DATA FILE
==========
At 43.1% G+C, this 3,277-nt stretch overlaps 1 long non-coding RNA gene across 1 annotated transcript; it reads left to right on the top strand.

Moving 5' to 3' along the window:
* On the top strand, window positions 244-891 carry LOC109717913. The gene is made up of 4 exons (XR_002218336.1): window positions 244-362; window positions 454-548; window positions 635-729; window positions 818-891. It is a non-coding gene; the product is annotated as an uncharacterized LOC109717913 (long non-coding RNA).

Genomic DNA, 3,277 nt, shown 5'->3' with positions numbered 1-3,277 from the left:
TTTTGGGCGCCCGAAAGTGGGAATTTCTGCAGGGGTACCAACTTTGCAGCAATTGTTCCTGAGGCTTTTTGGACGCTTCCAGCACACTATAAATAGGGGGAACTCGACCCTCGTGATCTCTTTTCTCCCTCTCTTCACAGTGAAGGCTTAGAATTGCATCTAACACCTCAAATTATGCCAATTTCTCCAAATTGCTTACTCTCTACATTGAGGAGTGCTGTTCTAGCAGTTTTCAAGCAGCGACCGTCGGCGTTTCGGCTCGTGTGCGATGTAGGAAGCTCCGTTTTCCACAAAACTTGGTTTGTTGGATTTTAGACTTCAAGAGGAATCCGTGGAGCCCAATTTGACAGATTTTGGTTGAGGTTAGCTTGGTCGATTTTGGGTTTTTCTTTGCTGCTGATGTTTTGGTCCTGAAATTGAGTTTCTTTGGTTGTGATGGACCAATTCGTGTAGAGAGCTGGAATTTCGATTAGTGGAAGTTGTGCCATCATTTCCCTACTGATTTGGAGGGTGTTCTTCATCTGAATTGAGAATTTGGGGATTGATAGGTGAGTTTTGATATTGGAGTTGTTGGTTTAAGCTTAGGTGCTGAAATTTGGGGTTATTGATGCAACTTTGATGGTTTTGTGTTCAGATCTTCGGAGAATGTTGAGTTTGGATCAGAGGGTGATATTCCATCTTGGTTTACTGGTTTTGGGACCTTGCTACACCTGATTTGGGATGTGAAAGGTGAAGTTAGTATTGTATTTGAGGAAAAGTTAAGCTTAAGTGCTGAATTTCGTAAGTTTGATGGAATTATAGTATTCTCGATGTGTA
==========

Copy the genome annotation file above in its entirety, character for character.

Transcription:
At 43.1% G+C, this 3,277-nt stretch overlaps 1 long non-coding RNA gene across 1 annotated transcript; it reads left to right on the top strand.

Moving 5' to 3' along the window:
* On the top strand, window positions 244-891 carry LOC109717913. The gene is made up of 4 exons (XR_002218336.1): window positions 244-362; window positions 454-548; window positions 635-729; window positions 818-891. It is a non-coding gene; the product is annotated as an uncharacterized LOC109717913 (long non-coding RNA).

Genomic DNA, 3,277 nt, shown 5'->3' with positions numbered 1-3,277 from the left:
TTTTGGGCGCCCGAAAGTGGGAATTTCTGCAGGGGTACCAACTTTGCAGCAATTGTTCCTGAGGCTTTTTGGACGCTTCCAGCACACTATAAATAGGGGGAACTCGACCCTCGTGATCTCTTTTCTCCCTCTCTTCACAGTGAAGGCTTAGAATTGCATCTAACACCTCAAATTATGCCAATTTCTCCAAATTGCTTACTCTCTACATTGAGGAGTGCTGTTCTAGCAGTTTTCAAGCAGCGACCGTCGGCGTTTCGGCTCGTGTGCGATGTAGGAAGCTCCGTTTTCCACAAAACTTGGTTTGTTGGATTTTAGACTTCAAGAGGAATCCGTGGAGCCCAATTTGACAGATTTTGGTTGAGGTTAGCTTGGTCGATTTTGGGTTTTTCTTTGCTGCTGATGTTTTGGTCCTGAAATTGAGTTTCTTTGGTTGTGATGGACCAATTCGTGTAGAGAGCTGGAATTTCGATTAGTGGAAGTTGTGCCATCATTTCCCTACTGATTTGGAGGGTGTTCTTCATCTGAATTGAGAATTTGGGGATTGATAGGTGAGTTTTGATATTGGAGTTGTTGGTTTAAGCTTAGGTGCTGAAATTTGGGGTTATTGATGCAACTTTGATGGTTTTGTGTTCAGATCTTCGGAGAATGTTGAGTTTGGATCAGAGGGTGATATTCCATCTTGGTTTACTGGTTTTGGGACCTTGCTACACCTGATTTGGGATGTGAAAGGTGAAGTTAGTATTGTATTTGAGGAAAAGTTAAGCTTAAGTGCTGAATTTCGTAAGTTTGATGGAATTATAGTATTCTCGATGTGTA